Forgotten fallout shelter found under Long Island school

A forgotten piece of history was found inside the basement of a Copiague, Long Island, elementary school. Walk inside this living time capsule and you're brought back to the height of the Cold War era. Inside are tins of biscuits, water filtration kits, dozens of desks and medical supplies in case of a nuclear attack.

"The incredulous construction manager came – 'You're not going to believe what we found,'" Dr. Kathleen Bannon, the superintendent of Copiague Schools, said. "And I didn't believe what we found."

Most schools in America were equipped with a fallout shelter. Civil defense education was ingrained in every child's mind.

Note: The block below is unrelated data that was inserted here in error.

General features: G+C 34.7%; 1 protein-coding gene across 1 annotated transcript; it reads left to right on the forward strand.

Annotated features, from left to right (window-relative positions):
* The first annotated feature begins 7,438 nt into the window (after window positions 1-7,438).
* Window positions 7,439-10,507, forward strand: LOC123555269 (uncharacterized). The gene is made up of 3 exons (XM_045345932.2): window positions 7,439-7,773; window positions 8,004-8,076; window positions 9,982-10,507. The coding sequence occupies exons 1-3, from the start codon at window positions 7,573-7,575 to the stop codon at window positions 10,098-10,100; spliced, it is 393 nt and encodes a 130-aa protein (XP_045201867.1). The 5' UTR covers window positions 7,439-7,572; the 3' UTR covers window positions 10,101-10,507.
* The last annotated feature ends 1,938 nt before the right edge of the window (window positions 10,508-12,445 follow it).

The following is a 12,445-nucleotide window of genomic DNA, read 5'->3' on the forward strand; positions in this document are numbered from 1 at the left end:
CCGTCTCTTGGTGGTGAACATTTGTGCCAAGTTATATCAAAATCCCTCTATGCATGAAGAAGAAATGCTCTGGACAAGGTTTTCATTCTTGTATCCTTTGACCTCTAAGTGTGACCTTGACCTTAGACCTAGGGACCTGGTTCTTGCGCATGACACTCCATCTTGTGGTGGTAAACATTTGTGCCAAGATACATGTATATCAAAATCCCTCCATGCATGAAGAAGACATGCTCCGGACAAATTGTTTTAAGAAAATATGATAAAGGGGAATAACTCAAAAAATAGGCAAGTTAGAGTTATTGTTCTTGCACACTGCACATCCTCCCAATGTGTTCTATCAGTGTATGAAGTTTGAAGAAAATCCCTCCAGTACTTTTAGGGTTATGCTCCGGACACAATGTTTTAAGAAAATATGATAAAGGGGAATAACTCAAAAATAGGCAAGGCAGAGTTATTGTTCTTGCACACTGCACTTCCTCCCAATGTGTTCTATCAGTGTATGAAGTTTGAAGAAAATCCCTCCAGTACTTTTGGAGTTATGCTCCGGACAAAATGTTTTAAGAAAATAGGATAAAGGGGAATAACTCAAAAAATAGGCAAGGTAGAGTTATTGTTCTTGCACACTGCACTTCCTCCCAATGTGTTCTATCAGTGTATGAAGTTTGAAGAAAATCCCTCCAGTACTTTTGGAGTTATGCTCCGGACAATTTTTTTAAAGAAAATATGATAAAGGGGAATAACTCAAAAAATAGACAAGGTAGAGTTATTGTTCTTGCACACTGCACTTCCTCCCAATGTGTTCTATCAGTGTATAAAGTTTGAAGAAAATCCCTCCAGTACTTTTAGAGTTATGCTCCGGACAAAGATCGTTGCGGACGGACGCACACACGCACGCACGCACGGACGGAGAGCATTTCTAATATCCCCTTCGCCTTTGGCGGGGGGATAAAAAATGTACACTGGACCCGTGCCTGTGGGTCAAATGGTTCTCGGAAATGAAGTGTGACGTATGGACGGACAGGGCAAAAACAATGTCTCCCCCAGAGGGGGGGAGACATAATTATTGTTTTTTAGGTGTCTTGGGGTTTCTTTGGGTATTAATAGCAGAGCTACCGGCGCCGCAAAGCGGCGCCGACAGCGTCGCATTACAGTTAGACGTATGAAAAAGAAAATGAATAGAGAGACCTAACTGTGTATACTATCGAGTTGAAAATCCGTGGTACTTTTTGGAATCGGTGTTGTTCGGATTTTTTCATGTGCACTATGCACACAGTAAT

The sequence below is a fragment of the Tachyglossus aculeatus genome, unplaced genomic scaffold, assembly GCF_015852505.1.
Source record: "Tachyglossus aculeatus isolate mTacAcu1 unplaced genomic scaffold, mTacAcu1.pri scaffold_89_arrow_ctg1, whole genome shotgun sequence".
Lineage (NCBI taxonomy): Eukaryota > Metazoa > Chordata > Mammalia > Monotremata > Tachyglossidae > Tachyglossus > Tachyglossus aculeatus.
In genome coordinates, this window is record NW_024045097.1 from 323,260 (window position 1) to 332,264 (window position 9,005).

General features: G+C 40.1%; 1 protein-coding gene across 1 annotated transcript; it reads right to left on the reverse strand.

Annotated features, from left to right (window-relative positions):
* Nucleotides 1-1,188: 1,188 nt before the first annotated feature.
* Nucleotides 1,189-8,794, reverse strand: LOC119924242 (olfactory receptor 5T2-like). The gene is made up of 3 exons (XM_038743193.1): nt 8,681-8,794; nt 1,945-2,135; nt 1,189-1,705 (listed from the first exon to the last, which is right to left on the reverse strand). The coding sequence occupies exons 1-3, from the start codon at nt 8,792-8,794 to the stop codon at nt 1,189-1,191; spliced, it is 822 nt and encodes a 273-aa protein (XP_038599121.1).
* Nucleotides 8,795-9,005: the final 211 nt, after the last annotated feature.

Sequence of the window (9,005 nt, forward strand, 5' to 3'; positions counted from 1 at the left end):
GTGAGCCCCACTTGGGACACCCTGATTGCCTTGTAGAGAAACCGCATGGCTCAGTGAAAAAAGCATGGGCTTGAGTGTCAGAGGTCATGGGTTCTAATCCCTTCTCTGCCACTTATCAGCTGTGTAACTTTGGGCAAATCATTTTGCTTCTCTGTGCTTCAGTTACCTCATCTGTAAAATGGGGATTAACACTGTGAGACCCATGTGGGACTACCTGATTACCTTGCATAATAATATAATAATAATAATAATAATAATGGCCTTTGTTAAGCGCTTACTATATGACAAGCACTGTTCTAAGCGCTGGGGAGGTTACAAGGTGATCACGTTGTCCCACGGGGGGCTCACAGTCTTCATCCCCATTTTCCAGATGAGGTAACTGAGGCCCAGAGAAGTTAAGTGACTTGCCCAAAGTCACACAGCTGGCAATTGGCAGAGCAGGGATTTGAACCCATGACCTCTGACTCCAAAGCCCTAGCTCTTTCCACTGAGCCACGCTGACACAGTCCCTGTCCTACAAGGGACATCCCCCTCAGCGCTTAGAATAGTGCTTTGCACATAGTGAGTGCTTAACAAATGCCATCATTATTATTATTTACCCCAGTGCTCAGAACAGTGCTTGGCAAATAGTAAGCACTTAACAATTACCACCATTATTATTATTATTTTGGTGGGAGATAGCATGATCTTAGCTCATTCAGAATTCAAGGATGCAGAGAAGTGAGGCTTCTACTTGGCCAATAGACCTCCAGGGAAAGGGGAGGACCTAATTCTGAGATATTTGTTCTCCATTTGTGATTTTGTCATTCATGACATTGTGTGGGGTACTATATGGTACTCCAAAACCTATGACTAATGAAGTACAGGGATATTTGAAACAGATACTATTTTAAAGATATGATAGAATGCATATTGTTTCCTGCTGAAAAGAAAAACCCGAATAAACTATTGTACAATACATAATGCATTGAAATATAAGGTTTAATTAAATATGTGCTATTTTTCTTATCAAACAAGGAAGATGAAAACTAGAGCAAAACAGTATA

In this case, cinderblock sealed off the space for all of these years. It was only discovered after workers began replacing water pipes. There are supplies stamped with a civil defense seal from 1972 and a survival guide. 

"I would think there'd be panic and chaos --- the directions they have literally tell you what to do step by step in order to run an appropriately taken care of fallout shelter," Bannon said. 

Babylon town historian Mary Cascone said the original structure of the building is at least 100 years old. By the looks of it, the fallout shelter has been untouched for more than four decades. 

"Each community seemed to have at least three," she said. "It looks like the plan was to disseminate the information to the public. And then you were assigned to a shelter and you've 30 minutes to get to the shelter." 

It was ready in case of an emergency, luckily it was never used.